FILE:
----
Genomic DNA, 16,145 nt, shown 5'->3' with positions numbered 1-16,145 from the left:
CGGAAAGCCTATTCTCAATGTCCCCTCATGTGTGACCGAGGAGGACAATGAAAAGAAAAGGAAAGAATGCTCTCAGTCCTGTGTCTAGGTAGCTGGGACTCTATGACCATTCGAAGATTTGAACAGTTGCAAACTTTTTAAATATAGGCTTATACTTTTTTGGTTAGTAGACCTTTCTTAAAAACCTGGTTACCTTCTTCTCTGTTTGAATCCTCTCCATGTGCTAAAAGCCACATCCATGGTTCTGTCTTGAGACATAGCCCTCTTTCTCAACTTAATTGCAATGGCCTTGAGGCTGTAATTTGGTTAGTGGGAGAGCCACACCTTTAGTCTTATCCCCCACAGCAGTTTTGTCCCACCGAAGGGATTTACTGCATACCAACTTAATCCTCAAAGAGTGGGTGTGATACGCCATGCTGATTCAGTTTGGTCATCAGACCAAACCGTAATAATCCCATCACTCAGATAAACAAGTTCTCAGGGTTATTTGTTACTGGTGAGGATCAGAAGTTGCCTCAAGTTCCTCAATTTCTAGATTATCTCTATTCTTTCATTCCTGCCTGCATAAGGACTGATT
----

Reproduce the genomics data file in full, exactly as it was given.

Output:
Genomic DNA, 16,145 nt, shown 5'->3' with positions numbered 1-16,145 from the left:
CGGAAAGCCTATTCTCAATGTCCCCTCATGTGTGACCGAGGAGGACAATGAAAAGAAAAGGAAAGAATGCTCTCAGTCCTGTGTCTAGGTAGCTGGGACTCTATGACCATTCGAAGATTTGAACAGTTGCAAACTTTTTAAATATAGGCTTATACTTTTTTGGTTAGTAGACCTTTCTTAAAAACCTGGTTACCTTCTTCTCTGTTTGAATCCTCTCCATGTGCTAAAAGCCACATCCATGGTTCTGTCTTGAGACATAGCCCTCTTTCTCAACTTAATTGCAATGGCCTTGAGGCTGTAATTTGGTTAGTGGGAGAGCCACACCTTTAGTCTTATCCCCCACAGCAGTTTTGTCCCACCGAAGGGATTTACTGCATACCAACTTAATCCTCAAAGAGTGGGTGTGATACGCCATGCTGATTCAGTTTGGTCATCAGACCAAACCGTAATAATCCCATCACTCAGATAAACAAGTTCTCAGGGTTATTTGTTACTGGTGAGGATCAGAAGTTGCCTCAAGTTCCTCAATTTCTAGATTATCTCTATTCTTTCATTCCTGCCTGCATAAGGACTGATT